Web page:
He tries to slip past Sabito, out the door, but Sabito catches his arm, holding so tight it’s actually a little painful. As soon as he realizes what he’s done, though, Sabito drops his hold.
“I – ” Sabito starts, and his voice wavers.
Giyū’s never heard Sabito’s voice do that before, or if he has, it was rare enough that it’s long since faded from his memory.
“I won’t do it again,” Sabito says, a little more firmly this time. “I won’t touch you.”
“I know,” Giyū replies.
Apparently it wasn’t the response Sabito was expecting, though, because he gives Giyū a confused look, deep creases marring his forehead. Giyū clenches his jaw and tries to move past Sabito again, but this time Sabito catches the corner of his sleeve, just enough to hold him back, but a clear avoidance of skin-on-skin contact, and Giyū wants nothing more than to flee.
“I’m sorry,” Sabito murmurs, his fingers twisting tight in the fabric of Giyū’s haori.
“It’s not your fault,” Giyū says, fighting to keep his voice steady.
“I know, but I – ” Sabito cuts himself off abruptly, and hesitates for a moment, before saying, “I was happy.”
It’s not what Giyū had thought Sabito would say, doesn’t make any sense for the conversation they’re having, and before he realizes what he’s doing, Giyū looks over to meet Sabito’s eyes.
The sight makes his breath catch in his throat. Sabito’s expression is more intense that he’s ever seen it, determined and hurt and something that Giyū can’t even begin to describe.
“When I heard you couldn’t go back to your own timeline,” Sabito says, staring Giyū right in the eye, his voice impressively steady, “I was happy.” But then it cracks a little, going to barely a whisper. “I couldn’t stand losing you twice, even if I knew you were still out there somewhere. Not if I’d never see you again.”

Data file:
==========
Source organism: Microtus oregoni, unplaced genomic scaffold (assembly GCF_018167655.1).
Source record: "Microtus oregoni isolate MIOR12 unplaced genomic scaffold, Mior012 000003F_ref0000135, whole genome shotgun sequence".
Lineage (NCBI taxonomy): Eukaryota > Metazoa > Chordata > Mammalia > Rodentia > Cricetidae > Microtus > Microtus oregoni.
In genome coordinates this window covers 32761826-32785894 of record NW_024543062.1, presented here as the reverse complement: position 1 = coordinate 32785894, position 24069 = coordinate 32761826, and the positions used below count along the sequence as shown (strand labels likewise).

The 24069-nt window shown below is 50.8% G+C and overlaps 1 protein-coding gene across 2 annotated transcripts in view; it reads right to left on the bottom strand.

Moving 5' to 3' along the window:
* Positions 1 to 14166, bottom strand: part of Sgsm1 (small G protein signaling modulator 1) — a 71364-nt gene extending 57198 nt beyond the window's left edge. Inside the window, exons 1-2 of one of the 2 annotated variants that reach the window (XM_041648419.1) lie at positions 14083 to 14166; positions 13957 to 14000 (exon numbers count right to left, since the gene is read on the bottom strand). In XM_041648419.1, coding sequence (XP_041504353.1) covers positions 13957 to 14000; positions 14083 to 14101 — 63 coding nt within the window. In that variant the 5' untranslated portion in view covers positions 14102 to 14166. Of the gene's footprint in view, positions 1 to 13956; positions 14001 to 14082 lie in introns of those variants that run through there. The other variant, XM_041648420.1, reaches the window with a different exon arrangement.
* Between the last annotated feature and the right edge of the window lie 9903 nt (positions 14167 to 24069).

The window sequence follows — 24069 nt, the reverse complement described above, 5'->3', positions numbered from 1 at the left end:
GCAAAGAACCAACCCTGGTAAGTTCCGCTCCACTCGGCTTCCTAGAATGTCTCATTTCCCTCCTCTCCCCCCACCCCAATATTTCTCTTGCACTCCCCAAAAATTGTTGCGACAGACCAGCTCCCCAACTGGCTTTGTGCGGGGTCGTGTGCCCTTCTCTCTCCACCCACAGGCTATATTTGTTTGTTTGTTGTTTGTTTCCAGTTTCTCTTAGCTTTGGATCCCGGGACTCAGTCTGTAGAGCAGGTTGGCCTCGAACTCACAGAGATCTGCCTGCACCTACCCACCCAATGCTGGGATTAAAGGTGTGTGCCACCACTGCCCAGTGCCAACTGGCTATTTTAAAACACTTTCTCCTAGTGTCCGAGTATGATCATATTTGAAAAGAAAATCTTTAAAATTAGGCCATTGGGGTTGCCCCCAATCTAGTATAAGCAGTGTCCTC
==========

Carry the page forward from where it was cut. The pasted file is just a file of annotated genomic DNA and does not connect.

It feels almost like a confession, but not one Giyū could ever hope to interpret.
“Sorry,” Sabito mutters, dropping Giyū’s sleeve. He reaches up to rub at his face, but Giyū can’t see any tears. “Even if you only come to visit once or twice a year, that’s – I would appreciate it. It’ll be enough.”
For a moment, Giyū’s quiet, but then he says, “I’m happy too.”
Sabito blinks at him, clearly confused.
“I’m happy that I won’t have to go back to my own timeline. There’s nothing for me to go back to anyway,” Giyū clarifies. He takes in a deep breath, gathering whatever courage he can find, and looks up to meet Sabito’s eyes. “And here I have you.”
Sabito frowns and says, “Then why are you leaving?”
“I don’t want you to feel pressured just because I’ll be staying here,” Giyū answers. He’s proud that his voice doesn’t waver. “I would never want you to force yourself to reciprocate my feelings out of pity.”
“Giyū,” Sabito replies, and Giyū startles as he feels Sabito’s warm fingertips brush against his cheek, curling around to cup his jaw. “What do you mean by ‘feelings’?”
Giyū’s chest feels tight and he tries to look away but Sabito keeps a firm grip on his jaw, forcing him to maintain eye contact.
“My,” Giyū says, “romantic attraction. To you.”
He’s barely gotten the words out of his mouth before Sabito drags him in and smashes their mouths together.
It’s a different sort of kiss than the one last night, a little rougher, but less frantic, somehow, almost relieved. Instead of melting into it this time, though, Giyū finds himself conflicted, confused and disoriented and torn between giving into the hot pressure of Sabito’s mouth and pushing him away, telling him to stop forcing himself.
“I love you,” Sabito gasps as he breaks the kiss, and Giyū feels like ground has just caved underneath him.
“Last night,” Sabito says, leaning in to rest his forehead against Giyū’s, “instead of facing things like a man, I ran away. You were drunk and I couldn’t be sure that I wasn’t taking advantage, so I decided it would be better to go sober up and talk about this in the morning, to avoid doing anything we’d regret. But then I saw you leaving – ”
Ah, Giyū thinks, a little absently, as he looks up into Sabito’s eyes. So there are even things Sabito’s afraid of.
“I’m not leaving,” Giyū replies softly.
It’s a promise.